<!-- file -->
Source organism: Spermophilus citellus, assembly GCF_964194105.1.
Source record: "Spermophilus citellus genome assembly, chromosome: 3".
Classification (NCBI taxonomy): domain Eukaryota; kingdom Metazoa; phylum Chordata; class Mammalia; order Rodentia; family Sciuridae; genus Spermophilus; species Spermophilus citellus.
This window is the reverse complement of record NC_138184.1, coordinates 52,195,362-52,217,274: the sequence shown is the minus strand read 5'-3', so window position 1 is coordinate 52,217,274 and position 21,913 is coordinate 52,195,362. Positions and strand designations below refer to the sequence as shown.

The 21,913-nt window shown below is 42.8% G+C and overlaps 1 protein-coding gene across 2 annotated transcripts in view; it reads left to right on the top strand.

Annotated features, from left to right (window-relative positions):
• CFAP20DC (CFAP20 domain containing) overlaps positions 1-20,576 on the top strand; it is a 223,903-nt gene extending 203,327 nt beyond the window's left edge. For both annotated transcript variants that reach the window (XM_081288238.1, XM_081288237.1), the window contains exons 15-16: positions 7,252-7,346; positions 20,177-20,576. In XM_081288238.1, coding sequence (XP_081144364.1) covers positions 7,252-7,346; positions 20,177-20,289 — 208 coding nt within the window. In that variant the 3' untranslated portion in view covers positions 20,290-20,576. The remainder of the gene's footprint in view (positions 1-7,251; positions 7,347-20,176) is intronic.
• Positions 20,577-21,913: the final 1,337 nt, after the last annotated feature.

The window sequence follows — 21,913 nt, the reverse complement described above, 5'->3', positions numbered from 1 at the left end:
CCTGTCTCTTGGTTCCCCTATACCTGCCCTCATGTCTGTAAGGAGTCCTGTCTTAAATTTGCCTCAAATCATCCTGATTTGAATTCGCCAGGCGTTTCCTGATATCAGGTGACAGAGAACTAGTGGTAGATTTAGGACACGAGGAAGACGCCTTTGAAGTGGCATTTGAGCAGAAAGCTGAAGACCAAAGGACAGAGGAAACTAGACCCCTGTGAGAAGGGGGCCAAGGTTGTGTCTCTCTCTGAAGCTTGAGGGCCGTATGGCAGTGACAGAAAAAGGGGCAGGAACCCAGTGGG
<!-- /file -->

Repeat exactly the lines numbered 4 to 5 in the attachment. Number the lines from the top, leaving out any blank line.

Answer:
This window is the reverse complement of record NC_138184.1, coordinates 52,195,362-52,217,274: the sequence shown is the minus strand read 5'-3', so window position 1 is coordinate 52,217,274 and position 21,913 is coordinate 52,195,362. Positions and strand designations below refer to the sequence as shown.

The 21,913-nt window shown below is 42.8% G+C and overlaps 1 protein-coding gene across 2 annotated transcripts in view; it reads left to right on the top strand.